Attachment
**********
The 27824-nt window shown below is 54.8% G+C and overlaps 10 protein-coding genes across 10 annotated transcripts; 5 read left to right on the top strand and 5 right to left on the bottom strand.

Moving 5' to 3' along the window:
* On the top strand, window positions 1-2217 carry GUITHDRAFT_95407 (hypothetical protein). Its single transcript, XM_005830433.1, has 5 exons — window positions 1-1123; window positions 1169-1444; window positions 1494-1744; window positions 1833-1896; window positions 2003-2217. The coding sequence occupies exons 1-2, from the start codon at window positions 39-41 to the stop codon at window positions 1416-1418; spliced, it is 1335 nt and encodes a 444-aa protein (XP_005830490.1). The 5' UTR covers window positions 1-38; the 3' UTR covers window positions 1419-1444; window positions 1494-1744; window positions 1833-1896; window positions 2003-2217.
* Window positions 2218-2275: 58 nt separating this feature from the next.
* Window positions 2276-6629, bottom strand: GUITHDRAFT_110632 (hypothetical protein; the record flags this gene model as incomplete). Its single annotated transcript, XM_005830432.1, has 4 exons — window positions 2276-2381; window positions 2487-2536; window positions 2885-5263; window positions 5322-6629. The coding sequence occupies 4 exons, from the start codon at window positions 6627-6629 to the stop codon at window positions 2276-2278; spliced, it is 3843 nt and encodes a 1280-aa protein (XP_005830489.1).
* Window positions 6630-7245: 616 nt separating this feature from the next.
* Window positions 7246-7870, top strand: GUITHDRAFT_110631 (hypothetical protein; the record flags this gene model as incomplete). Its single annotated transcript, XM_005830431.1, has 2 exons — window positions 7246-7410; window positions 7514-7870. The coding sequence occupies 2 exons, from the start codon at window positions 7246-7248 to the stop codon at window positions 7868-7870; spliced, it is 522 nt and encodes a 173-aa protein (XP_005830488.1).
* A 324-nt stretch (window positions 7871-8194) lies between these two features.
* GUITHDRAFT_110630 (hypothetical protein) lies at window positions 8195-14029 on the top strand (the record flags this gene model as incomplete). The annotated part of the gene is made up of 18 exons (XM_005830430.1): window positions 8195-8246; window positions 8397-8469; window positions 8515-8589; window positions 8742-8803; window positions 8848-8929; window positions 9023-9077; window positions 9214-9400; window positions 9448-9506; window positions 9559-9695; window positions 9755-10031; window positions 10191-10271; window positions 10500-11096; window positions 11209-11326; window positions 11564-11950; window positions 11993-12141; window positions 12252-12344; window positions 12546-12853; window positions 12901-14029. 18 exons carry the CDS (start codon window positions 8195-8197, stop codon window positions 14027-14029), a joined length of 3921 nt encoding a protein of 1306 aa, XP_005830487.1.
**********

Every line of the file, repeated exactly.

The 27824-nt window shown below is 54.8% G+C and overlaps 10 protein-coding genes across 10 annotated transcripts; 5 read left to right on the top strand and 5 right to left on the bottom strand.

Moving 5' to 3' along the window:
* On the top strand, window positions 1-2217 carry GUITHDRAFT_95407 (hypothetical protein). Its single transcript, XM_005830433.1, has 5 exons — window positions 1-1123; window positions 1169-1444; window positions 1494-1744; window positions 1833-1896; window positions 2003-2217. The coding sequence occupies exons 1-2, from the start codon at window positions 39-41 to the stop codon at window positions 1416-1418; spliced, it is 1335 nt and encodes a 444-aa protein (XP_005830490.1). The 5' UTR covers window positions 1-38; the 3' UTR covers window positions 1419-1444; window positions 1494-1744; window positions 1833-1896; window positions 2003-2217.
* Window positions 2218-2275: 58 nt separating this feature from the next.
* Window positions 2276-6629, bottom strand: GUITHDRAFT_110632 (hypothetical protein; the record flags this gene model as incomplete). Its single annotated transcript, XM_005830432.1, has 4 exons — window positions 2276-2381; window positions 2487-2536; window positions 2885-5263; window positions 5322-6629. The coding sequence occupies 4 exons, from the start codon at window positions 6627-6629 to the stop codon at window positions 2276-2278; spliced, it is 3843 nt and encodes a 1280-aa protein (XP_005830489.1).
* Window positions 6630-7245: 616 nt separating this feature from the next.
* Window positions 7246-7870, top strand: GUITHDRAFT_110631 (hypothetical protein; the record flags this gene model as incomplete). Its single annotated transcript, XM_005830431.1, has 2 exons — window positions 7246-7410; window positions 7514-7870. The coding sequence occupies 2 exons, from the start codon at window positions 7246-7248 to the stop codon at window positions 7868-7870; spliced, it is 522 nt and encodes a 173-aa protein (XP_005830488.1).
* A 324-nt stretch (window positions 7871-8194) lies between these two features.
* GUITHDRAFT_110630 (hypothetical protein) lies at window positions 8195-14029 on the top strand (the record flags this gene model as incomplete). The annotated part of the gene is made up of 18 exons (XM_005830430.1): window positions 8195-8246; window positions 8397-8469; window positions 8515-8589; window positions 8742-8803; window positions 8848-8929; window positions 9023-9077; window positions 9214-9400; window positions 9448-9506; window positions 9559-9695; window positions 9755-10031; window positions 10191-10271; window positions 10500-11096; window positions 11209-11326; window positions 11564-11950; window positions 11993-12141; window positions 12252-12344; window positions 12546-12853; window positions 12901-14029. 18 exons carry the CDS (start codon window positions 8195-8197, stop codon window positions 14027-14029), a joined length of 3921 nt encoding a protein of 1306 aa, XP_005830487.1.